The outgoing head of the US Department of Homeland Security has said torture may be used in certain cases in order to prevent a major loss of life.
Ridge said information extracted by torture could be unreliable
Speaking to the BBC, Tom Ridge said the US did not condone the use of torture to extract information from terrorists.
But he said that under an "extreme set" of hypothetical circumstances, such as a nuclear threat, "it could happen".
A spokesman for Mr Ridge said his comments were taken out of context and did not amount to approval of torture.`
Mr Ridge's remarks come a day after the US was accused of eroding human rights by campaigners.
A report by Human Rights Watch (HRW) criticised the US over the Abu Ghraib prison abuse scandal in Iraq and the treatment of prisoners at Guantanamo Bay in Cuba.
Shocking pictures last year alerted the world to abuses at Baghdad's Abu Ghraib prison, and there have been numerous allegations of abuse and torture by former Guantanamo Bay inmates.
One FBI agent described in a memo seeing prisoners at Guantanamo shackled, hand and foot, in a foetal position for up to 24 hours at a time, and left to defecate on themselves.
The US defence department has announced a new investigation into the allegations.
It has condemned the abuses in Iraq and says it is prosecuting those responsible.
Mr Ridge told BBC News 24's HARDtalk: "By and large, as a matter of policy we need to state over and over again: we do not condone the use of torture to extract information from terrorists."
But he said it was "human nature" that torture might be employed in certain exceptional cases when time was very limited.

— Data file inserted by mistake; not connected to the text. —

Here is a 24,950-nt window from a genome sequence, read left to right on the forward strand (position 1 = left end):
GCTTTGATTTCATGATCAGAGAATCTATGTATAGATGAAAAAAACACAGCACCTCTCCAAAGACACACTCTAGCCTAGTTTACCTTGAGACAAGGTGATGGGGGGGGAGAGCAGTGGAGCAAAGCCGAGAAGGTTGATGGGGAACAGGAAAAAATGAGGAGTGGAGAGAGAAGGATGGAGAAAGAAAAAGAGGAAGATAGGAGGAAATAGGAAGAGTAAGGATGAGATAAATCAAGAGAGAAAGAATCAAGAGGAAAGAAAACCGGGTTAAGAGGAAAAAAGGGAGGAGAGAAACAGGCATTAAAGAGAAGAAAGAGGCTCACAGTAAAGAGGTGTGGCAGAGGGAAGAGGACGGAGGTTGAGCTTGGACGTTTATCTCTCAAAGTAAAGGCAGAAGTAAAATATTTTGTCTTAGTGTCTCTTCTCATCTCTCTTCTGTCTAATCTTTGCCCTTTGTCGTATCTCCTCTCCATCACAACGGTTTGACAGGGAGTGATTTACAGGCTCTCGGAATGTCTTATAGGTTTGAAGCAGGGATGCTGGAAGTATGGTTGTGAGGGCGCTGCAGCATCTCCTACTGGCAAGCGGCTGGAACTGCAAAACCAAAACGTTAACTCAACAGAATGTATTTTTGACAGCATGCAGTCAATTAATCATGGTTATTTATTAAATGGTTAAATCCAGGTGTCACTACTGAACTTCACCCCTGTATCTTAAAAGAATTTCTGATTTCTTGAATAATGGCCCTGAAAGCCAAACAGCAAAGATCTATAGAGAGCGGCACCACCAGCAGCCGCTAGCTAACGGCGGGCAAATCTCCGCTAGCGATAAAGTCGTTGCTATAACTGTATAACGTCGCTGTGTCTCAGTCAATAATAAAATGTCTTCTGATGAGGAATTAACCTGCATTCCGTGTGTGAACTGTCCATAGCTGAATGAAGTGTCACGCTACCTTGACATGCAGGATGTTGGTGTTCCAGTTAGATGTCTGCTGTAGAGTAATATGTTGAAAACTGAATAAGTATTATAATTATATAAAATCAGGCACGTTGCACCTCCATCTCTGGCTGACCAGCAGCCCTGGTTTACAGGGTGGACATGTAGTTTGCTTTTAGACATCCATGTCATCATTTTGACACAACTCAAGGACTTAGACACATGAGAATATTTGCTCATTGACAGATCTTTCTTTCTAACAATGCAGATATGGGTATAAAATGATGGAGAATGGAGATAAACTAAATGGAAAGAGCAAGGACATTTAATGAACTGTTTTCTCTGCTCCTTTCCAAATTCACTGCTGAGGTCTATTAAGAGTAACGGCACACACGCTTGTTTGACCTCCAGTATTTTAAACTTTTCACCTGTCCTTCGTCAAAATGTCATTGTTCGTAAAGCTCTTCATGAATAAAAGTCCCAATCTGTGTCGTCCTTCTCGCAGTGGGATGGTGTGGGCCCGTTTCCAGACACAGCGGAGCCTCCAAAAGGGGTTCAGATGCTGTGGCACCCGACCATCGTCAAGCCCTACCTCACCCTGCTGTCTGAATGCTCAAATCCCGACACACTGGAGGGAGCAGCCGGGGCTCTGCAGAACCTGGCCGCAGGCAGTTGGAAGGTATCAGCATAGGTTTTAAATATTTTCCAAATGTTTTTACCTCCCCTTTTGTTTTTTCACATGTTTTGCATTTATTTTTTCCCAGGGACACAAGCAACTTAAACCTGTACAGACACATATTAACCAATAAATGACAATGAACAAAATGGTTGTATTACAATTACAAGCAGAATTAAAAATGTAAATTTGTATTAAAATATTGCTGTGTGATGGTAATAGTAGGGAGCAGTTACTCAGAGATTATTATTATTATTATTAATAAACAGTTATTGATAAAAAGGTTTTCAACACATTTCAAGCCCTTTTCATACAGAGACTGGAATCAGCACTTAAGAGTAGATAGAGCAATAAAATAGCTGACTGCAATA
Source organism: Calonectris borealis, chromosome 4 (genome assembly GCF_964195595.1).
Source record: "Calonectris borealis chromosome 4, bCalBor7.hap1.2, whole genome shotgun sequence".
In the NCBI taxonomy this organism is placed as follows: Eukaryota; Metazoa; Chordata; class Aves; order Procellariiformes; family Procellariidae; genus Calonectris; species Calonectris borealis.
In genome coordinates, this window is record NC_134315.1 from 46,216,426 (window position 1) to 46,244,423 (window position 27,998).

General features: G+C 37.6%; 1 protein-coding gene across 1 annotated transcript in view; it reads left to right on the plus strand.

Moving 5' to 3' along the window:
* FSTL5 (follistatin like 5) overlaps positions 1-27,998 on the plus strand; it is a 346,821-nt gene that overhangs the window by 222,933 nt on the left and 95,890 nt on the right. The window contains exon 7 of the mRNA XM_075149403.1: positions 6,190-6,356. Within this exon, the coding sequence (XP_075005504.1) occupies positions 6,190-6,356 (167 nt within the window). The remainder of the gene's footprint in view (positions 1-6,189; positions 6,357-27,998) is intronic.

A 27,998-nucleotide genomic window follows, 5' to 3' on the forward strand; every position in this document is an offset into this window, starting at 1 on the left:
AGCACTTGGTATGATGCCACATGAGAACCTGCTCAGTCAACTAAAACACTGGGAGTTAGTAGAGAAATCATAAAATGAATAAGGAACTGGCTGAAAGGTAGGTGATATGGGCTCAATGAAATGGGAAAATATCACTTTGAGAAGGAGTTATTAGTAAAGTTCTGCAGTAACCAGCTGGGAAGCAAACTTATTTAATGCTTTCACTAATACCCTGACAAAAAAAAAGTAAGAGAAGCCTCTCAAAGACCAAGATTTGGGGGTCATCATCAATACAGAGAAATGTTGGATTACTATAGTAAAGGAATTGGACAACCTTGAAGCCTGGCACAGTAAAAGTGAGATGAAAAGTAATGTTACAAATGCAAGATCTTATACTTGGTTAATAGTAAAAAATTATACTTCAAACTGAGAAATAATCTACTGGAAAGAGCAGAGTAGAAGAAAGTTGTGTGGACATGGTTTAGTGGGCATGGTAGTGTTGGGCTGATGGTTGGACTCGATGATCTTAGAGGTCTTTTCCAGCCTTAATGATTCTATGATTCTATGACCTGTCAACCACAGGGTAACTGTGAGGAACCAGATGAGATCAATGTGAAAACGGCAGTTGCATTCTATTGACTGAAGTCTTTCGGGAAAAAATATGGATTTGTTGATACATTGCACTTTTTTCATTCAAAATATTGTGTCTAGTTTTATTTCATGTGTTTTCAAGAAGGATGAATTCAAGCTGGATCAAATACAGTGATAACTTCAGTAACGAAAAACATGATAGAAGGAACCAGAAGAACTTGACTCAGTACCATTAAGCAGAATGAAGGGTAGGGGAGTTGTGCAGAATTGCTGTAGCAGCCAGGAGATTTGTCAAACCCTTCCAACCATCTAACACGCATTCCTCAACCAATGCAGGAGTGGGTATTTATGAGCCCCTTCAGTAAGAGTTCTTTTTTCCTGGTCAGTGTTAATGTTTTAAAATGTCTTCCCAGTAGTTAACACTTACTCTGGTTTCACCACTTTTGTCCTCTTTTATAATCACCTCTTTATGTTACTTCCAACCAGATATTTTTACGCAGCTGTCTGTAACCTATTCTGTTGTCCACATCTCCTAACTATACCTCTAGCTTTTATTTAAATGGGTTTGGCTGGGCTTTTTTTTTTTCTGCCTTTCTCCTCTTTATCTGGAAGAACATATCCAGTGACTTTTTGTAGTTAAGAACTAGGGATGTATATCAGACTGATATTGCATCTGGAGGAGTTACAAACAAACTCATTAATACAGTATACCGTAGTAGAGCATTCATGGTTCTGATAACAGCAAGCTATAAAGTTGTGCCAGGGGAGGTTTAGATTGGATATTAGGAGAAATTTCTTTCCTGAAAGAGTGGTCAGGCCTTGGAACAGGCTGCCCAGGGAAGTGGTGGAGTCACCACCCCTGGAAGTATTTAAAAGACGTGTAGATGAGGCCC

In the event of something like a nuclear bomb threat "you would try to exhaust every means you could to extract the information to save hundreds and thousands of people", he said.
'When not if'
But he admitted there was "a real question" whether using torture on terrorists would actually gain the information required "given the nature of the enemy".
He said the US did not have the luxury of knowing where and when a terrorist attack might happen.
"I don't think it is 'if'. I think it's a matter of 'when'. We operate that way," he said.
Human rights campaigners have criticised the US for alleged abuses
"On a day-to-day basis, not just the United States but many allies around the world, do whatever we can to share information about terrorists, share information about the kind of attacks."
Thursday's HRW report called for the Bush administration to set up a fully independent commission to investigate allegations of torture during interrogations at Abu Ghraib.
It said abuses committed by the US had significantly weakened the world's ability to protect human rights because it had undermined international laws.
Mr Ridge argued the HRW report reflected a "foreign perception" that the US was using different methods to those employed before the 11 September 2001 attacks.
Tom Ridge was speaking on BBC News 24's HARDtalk, broadcast on Friday, 14 January at 1930 GMT on BBC World and 2330 GMT on BBC News 24.